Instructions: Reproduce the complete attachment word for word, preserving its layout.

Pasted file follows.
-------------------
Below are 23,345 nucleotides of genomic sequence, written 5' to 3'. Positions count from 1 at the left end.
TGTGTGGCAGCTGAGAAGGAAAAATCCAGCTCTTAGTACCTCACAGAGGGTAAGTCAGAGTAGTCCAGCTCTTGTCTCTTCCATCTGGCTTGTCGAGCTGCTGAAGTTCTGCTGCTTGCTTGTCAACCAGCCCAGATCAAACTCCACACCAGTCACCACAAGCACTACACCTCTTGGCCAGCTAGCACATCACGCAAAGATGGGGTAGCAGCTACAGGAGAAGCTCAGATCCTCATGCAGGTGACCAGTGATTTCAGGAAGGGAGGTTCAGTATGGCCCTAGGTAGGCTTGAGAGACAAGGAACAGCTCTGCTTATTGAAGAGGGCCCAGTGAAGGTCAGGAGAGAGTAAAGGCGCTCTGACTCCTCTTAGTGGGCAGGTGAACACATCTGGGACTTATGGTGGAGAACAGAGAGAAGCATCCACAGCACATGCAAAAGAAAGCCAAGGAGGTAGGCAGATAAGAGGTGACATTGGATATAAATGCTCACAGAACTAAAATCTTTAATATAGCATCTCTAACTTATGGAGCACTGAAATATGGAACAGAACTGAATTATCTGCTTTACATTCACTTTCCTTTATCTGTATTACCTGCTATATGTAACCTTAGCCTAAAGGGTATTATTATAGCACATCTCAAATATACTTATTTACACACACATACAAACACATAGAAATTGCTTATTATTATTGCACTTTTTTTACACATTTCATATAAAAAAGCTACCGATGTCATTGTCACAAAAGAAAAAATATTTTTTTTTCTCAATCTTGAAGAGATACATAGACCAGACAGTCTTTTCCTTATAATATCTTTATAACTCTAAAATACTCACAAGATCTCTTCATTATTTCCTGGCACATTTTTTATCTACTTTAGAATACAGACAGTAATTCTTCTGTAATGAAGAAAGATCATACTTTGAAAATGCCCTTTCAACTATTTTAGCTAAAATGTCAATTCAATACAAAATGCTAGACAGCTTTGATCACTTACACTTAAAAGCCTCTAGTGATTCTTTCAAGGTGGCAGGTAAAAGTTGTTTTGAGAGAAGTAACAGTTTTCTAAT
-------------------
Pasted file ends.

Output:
Below are 23,345 nucleotides of genomic sequence, written 5' to 3'. Positions count from 1 at the left end.
TGTGTGGCAGCTGAGAAGGAAAAATCCAGCTCTTAGTACCTCACAGAGGGTAAGTCAGAGTAGTCCAGCTCTTGTCTCTTCCATCTGGCTTGTCGAGCTGCTGAAGTTCTGCTGCTTGCTTGTCAACCAGCCCAGATCAAACTCCACACCAGTCACCACAAGCACTACACCTCTTGGCCAGCTAGCACATCACGCAAAGATGGGGTAGCAGCTACAGGAGAAGCTCAGATCCTCATGCAGGTGACCAGTGATTTCAGGAAGGGAGGTTCAGTATGGCCCTAGGTAGGCTTGAGAGACAAGGAACAGCTCTGCTTATTGAAGAGGGCCCAGTGAAGGTCAGGAGAGAGTAAAGGCGCTCTGACTCCTCTTAGTGGGCAGGTGAACACATCTGGGACTTATGGTGGAGAACAGAGAGAAGCATCCACAGCACATGCAAAAGAAAGCCAAGGAGGTAGGCAGATAAGAGGTGACATTGGATATAAATGCTCACAGAACTAAAATCTTTAATATAGCATCTCTAACTTATGGAGCACTGAAATATGGAACAGAACTGAATTATCTGCTTTACATTCACTTTCCTTTATCTGTATTACCTGCTATATGTAACCTTAGCCTAAAGGGTATTATTATAGCACATCTCAAATATACTTATTTACACACACATACAAACACATAGAAATTGCTTATTATTATTGCACTTTTTTTACACATTTCATATAAAAAAGCTACCGATGTCATTGTCACAAAAGAAAAAATATTTTTTTTTCTCAATCTTGAAGAGATACATAGACCAGACAGTCTTTTCCTTATAATATCTTTATAACTCTAAAATACTCACAAGATCTCTTCATTATTTCCTGGCACATTTTTTATCTACTTTAGAATACAGACAGTAATTCTTCTGTAATGAAGAAAGATCATACTTTGAAAATGCCCTTTCAACTATTTTAGCTAAAATGTCAATTCAATACAAAATGCTAGACAGCTTTGATCACTTACACTTAAAAGCCTCTAGTGATTCTTTCAAGGTGGCAGGTAAAAGTTGTTTTGAGAGAAGTAACAGTTTTCTAAT